country is based on the fundamental moral principle of truth To Gandhi truth was
God. Politics dedicated to serve the needs of humanity leads inevitably to a
better understanding of Truth. Gandhi believed that everyone should be free to
choose his own religion. “Religion is a very personal matter. We should try by
living the life according to our lights to share the best with one another, thus
adding to the sum total of human effort to reach God.” The aim of fellowship
should be to help man to become a better Christian. “God did not bear the
cross only 1900 years ago, but he bears it today, and he dies and is resurrected
from day to day. If would be poor comfort to the world if it had to depend upon
a historical God who died 2000 years ago. Do not them preach the God of history,
but show him as he lives today through you. Thomas Merton had the same
philosophy, “What we are asked to do people may find God by feeling how he
lives within us. Gandhi was endeavoring to see God through service of humanity,
for he knew that God was neither in heaven, nor down below, but in everyone and
everything. In todays society, competitive economic progress is the root of most
rivalries-greed for possession. When large headlines of cruelty, corruption and
greed are plastered in the news media it usually announces moral chaos, but our
system chooses to overcome the sickness of it. Making excuses by rationalizing
and justifying on the basis of some half-mixed theories of abnormal psychology
and the progress of science and technology. Both Merton and Gandhi tried to make
us realize the discipline in order to improve the quality of our own life. It
was by faith and determination that Gandhi made himself so great and became the
moral leader of millions, and achieved by the methods of truth and love things
which looked like miracles in modern age. He surrounded himself with his
brothers and sisters and lived like they did. Merton surrounded himself with his
community only. Through his prayers and writings he reached the outside world
and showed that God was neither in heaven, nor down below, he is in everyone and
everything. They both realized that the world’s condition made it more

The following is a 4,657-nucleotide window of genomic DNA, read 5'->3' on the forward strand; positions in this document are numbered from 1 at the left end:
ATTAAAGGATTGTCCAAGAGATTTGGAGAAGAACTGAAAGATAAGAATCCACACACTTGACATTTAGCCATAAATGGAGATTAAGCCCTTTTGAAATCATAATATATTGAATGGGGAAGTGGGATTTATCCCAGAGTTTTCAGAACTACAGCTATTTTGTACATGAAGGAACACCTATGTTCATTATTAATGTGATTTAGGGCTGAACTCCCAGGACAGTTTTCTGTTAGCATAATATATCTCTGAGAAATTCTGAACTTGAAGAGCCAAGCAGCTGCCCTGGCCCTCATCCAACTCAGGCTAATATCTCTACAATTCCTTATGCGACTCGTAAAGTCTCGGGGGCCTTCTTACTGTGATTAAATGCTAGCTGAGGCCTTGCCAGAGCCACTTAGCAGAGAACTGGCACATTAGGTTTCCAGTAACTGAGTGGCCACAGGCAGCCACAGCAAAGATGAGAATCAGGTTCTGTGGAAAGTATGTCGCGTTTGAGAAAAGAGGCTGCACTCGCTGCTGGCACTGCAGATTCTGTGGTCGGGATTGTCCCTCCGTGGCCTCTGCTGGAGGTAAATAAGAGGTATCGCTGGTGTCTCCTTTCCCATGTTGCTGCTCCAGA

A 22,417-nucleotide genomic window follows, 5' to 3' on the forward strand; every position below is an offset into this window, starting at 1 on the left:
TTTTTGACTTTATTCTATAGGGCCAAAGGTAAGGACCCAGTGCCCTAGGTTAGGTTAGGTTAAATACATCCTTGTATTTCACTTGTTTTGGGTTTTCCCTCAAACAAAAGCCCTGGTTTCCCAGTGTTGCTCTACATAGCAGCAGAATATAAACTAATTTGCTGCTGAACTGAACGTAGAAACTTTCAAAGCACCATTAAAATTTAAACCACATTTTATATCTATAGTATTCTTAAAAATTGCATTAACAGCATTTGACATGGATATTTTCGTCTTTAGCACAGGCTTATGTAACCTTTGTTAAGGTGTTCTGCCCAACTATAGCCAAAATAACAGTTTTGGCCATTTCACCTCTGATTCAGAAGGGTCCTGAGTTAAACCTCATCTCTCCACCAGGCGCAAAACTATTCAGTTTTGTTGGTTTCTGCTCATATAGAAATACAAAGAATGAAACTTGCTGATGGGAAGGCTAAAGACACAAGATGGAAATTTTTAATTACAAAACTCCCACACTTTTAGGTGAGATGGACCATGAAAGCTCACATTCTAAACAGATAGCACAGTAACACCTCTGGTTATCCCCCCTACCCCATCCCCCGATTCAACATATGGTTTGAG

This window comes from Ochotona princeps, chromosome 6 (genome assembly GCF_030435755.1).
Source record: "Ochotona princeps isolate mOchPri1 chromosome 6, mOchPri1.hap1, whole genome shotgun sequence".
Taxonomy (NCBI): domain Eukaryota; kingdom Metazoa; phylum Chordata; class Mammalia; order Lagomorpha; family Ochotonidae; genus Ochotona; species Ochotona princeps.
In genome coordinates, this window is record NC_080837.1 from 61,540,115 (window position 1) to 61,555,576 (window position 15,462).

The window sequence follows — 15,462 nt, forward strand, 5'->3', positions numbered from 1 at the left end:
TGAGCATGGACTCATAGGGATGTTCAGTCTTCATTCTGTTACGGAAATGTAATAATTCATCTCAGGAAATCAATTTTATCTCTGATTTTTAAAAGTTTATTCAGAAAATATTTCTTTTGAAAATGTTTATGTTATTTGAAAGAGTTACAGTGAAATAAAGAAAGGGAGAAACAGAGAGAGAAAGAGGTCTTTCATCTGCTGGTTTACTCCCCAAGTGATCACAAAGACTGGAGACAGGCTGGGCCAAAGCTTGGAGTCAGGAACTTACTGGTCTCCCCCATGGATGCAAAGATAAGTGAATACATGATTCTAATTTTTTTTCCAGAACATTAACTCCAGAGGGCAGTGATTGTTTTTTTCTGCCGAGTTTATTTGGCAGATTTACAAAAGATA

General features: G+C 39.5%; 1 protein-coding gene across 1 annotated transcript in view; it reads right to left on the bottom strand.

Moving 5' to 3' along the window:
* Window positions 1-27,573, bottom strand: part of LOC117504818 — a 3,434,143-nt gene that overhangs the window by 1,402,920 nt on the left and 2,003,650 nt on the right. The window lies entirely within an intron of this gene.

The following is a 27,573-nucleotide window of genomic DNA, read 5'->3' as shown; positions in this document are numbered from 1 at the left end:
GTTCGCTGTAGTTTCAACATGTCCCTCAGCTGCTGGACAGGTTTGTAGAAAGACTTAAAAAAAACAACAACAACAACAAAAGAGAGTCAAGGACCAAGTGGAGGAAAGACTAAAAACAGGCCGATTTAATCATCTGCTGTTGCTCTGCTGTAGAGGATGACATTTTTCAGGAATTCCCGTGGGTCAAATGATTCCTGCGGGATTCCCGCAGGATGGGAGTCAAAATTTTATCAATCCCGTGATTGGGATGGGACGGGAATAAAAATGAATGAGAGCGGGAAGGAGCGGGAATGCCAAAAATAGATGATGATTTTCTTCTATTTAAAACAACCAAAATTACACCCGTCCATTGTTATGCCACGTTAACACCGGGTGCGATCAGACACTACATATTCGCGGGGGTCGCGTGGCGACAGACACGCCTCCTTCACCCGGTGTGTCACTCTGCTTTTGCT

important than ever for the great religions to reach the level of mutual
understanding and mutual enrichment. They publicly made it know that the present
of war is something we have made entirely for and by ourselves. There is in
reality not the slightest logical reason for war. They fought for the abolition
of war and to use a nonviolent means to settle conflicts. Religions are
different roads converging to the same point. Why does it matter that we take
different roads? As long as we all have the same ultimate goal-God. Without
love, especially love of our opponents and enemies, Gandhi and Merton both
insisted that neither profound personal nor social transformation could occur.

It is when we love the other, the enemy, that we obtain from God the key to an
understanding of who he is and who we are. Instead of pushing our enemy down and
trying to climb out by using him as a stepping stone we help ourselves to rise
by extending our hand to help him rise. They both taught us to open our eyes to
the truth and to direct our actions to others that are blinded so they may see
the truth.

Forest, Jim, Living With Wisdom A Life of Thomas Merton. Orbis Books, 1991 p
. Altany, Alan, “Thomas Merton: The Rediscovered Geography of An American
Mystic,” Vol 2, Research on Contemplative Life: An Electronic Quarterly,
December 1995. . Altany, Alan, “Thomas Merton: The Rediscovered Geography of
An American Mystic,” Vol 2, Research on Contemplative Live: An Electronic
Quarterly, December 1995. . De Wall, Esther, A Seven Day Journey With Thomas
Merton, Servant Publications, 1992 . De Wall, Esther, A Seven Day Journey with
Thomas Merton, Servant Publications, 1992 . Woodcock, George, Thomas Merton,
Farrar-Straus-Giroux, 1978 p.187 . Forest, Jim, Living With Wisdom: A Life of
Thomas Merton, Orbis Books, 1991 p 134. . Forest, Jim, Living With Wisdom: A
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Merton, Farr-Straus-Giroux, 1978 pp 154. . Forest, Jim, Living With Wisdom: A
Life of Thomas Merton, Orbis Books, 1991 p 150. . Furlong, Monica, Merton A
Biography, Harper ; Row, 1980 pp 124. . Woodcock, George, Thomas Merton,
Farrar-Straus-Giroux, 1978 pp 154. . Datta, Dhirendra Mohan, The Philosophy of
Mahatma Gandhi, 1953 pp 9. . Datta, Dhirendra Mohan, The Philosophy of Mahatma
Gandhi, 1953 p 14. . Datta, Dhirendra Mohaan, The Philosophy of Mahatma Gandhi,
1953 p 14. . Altany, Alan, “Thomas Merton: The Rediscovered Geography of An
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Gandhi, 1953 p 51. . Kripalani, Krishna, All Men Are Brothers: Life and Thoughts
of Mahatma Gandhi as Told in His Own Words, 1958, p 96. . Berlin, Lopa,
“Mahatma Gandhi (1869-1948)”, Online Internet, June 1998 p 4. . Shanker,
Rajkumari, The Story of Gandhi, Children’s Book Trust, 1969 p 6. . Kripalani,
Krishna, All Men Are Brothers: Life and Thoughts of Mahatma Gandhi as Told in